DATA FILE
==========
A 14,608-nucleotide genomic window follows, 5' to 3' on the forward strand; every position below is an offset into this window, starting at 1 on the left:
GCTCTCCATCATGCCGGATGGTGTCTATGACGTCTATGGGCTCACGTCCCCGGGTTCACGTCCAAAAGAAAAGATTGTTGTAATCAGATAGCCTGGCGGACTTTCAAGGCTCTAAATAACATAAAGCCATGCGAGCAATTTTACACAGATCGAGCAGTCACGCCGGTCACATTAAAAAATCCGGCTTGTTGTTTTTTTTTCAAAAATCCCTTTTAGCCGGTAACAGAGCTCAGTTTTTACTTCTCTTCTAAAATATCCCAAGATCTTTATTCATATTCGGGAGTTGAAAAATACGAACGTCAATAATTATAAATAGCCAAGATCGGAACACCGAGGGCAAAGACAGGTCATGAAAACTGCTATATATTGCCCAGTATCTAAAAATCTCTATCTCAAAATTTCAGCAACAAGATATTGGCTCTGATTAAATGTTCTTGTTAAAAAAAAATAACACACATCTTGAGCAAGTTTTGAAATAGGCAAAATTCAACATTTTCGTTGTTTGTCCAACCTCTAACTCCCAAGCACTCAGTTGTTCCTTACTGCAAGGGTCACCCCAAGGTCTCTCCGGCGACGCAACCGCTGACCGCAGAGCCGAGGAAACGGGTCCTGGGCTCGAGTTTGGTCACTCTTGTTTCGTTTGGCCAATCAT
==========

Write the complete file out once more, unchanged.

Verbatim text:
A 14,608-nucleotide genomic window follows, 5' to 3' on the forward strand; every position below is an offset into this window, starting at 1 on the left:
GCTCTCCATCATGCCGGATGGTGTCTATGACGTCTATGGGCTCACGTCCCCGGGTTCACGTCCAAAAGAAAAGATTGTTGTAATCAGATAGCCTGGCGGACTTTCAAGGCTCTAAATAACATAAAGCCATGCGAGCAATTTTACACAGATCGAGCAGTCACGCCGGTCACATTAAAAAATCCGGCTTGTTGTTTTTTTTTCAAAAATCCCTTTTAGCCGGTAACAGAGCTCAGTTTTTACTTCTCTTCTAAAATATCCCAAGATCTTTATTCATATTCGGGAGTTGAAAAATACGAACGTCAATAATTATAAATAGCCAAGATCGGAACACCGAGGGCAAAGACAGGTCATGAAAACTGCTATATATTGCCCAGTATCTAAAAATCTCTATCTCAAAATTTCAGCAACAAGATATTGGCTCTGATTAAATGTTCTTGTTAAAAAAAAATAACACACATCTTGAGCAAGTTTTGAAATAGGCAAAATTCAACATTTTCGTTGTTTGTCCAACCTCTAACTCCCAAGCACTCAGTTGTTCCTTACTGCAAGGGTCACCCCAAGGTCTCTCCGGCGACGCAACCGCTGACCGCAGAGCCGAGGAAACGGGTCCTGGGCTCGAGTTTGGTCACTCTTGTTTCGTTTGGCCAATCAT